(The Center Square) – The Iowa Utilities Board is holding a meeting on Aug. 22 on a proposed carbon pipeline rejected last week by North Dakota regulators.
Summit Carbon Solutions is asking to run about 720 miles of the pipeline through Iowa. Four other states are included on the route: Minnesota, Nebraska, North Dakota and South Dakota.
Last week the North Dakota Public Service Commission rejected Summit’s application.
“The Commission felt that Summit has not taken steps to address outstanding legitimate impacts and concerns expressed by landowners or demonstrated why a reroute is not feasible,” North Dakota Regulators said in a news release. “The Commission also requested additional information on a number of issues that came up during the hearings. Summit either did not adequately address these requests or did not tender a witness to answer the questions.”
Hundreds of landowners and some local governments in the pipeline’s Iowa path are expressing reservations in online filings. Seven counties filed a notice with the utility board on Thursday asking it to take judicial notice of North Dakota’s denial.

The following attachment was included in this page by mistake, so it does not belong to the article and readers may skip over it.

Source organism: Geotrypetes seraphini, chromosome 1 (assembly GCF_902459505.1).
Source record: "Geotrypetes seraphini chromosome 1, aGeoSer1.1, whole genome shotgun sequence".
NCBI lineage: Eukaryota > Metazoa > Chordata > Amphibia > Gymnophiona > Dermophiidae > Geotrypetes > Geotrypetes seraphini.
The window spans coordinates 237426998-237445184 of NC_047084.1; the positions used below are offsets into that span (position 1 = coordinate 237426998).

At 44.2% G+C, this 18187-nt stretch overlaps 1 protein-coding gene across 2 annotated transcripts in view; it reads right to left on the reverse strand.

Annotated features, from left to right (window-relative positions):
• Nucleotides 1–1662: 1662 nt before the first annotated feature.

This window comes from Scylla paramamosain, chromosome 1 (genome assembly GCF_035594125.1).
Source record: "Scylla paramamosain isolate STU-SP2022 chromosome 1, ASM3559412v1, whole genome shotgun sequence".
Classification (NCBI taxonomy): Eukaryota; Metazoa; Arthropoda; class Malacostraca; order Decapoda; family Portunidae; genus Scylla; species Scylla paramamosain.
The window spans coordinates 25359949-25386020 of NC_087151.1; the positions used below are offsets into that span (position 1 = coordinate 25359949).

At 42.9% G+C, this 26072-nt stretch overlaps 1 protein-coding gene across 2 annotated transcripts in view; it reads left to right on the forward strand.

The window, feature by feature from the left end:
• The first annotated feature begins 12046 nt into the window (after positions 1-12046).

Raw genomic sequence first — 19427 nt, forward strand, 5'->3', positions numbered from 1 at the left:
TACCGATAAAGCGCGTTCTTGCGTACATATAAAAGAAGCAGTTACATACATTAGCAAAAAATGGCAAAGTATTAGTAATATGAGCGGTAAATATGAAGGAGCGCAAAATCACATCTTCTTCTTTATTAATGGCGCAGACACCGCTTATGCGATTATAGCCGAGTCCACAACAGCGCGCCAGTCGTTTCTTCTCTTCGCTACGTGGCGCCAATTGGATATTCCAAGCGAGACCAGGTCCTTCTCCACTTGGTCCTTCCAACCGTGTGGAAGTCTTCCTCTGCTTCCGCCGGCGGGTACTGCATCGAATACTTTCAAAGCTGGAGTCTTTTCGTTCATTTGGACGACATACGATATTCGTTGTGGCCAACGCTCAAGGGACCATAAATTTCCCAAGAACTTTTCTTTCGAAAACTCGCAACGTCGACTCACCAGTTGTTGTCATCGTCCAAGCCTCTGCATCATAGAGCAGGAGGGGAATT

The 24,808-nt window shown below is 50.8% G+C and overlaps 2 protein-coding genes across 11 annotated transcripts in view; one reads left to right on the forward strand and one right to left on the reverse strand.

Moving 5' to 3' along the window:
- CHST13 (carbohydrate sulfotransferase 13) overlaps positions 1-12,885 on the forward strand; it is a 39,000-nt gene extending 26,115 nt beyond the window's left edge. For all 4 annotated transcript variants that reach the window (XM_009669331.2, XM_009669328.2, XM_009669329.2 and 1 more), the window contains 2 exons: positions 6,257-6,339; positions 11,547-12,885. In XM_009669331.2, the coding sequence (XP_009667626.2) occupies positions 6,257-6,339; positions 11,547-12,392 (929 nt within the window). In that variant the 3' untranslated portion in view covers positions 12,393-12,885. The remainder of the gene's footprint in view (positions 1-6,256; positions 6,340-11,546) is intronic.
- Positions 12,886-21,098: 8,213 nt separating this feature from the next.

“This denial affects the project’s ability to sequester carbon dioxide in North Dakota and tends to cast doubt on the statements and assertions about the project made so far in the record of this proceeding,” the order said.
The Iowa Utilities Board meeting takes place at the Cardiff Event Center in Fort Dodge at 10 a.m. on Aug. 22. It’s expected to last several weeks, the board said.
Summit said in a statement Wednesday it will refile its application in North Dakota.
“Summit Carbon Solutions hears the Commission, including concerns with respect to the pipeline location around Bismarck,” the company said in a post on its website. “Summit is looking at plans again and will address those issues in our reconsidered application, including reroutes. The company is determined to get this right for everyone involved.”
The company is also facing questions from South Dakota landowners. The South Dakota Public Utilities Commission scheduled hearings beginning Sept. 11. The final decision will be made by Nov. 15, according to PUC filings.
Summit said in a June statement the company acquired 70% of its easements for the route through South Dakota.
The pipeline would transport carbon from more than 30 ethanol plants to underground injection control facilities in North Dakota, according to the company. The 2,000-mile pipeline is dubbed the “Midwest Carbon Express.”
Kim Jarrett is an associate editor with The Center Square.
Originally published by The Center Square. Republished with permission.
For more on Iowa energy policy, click here.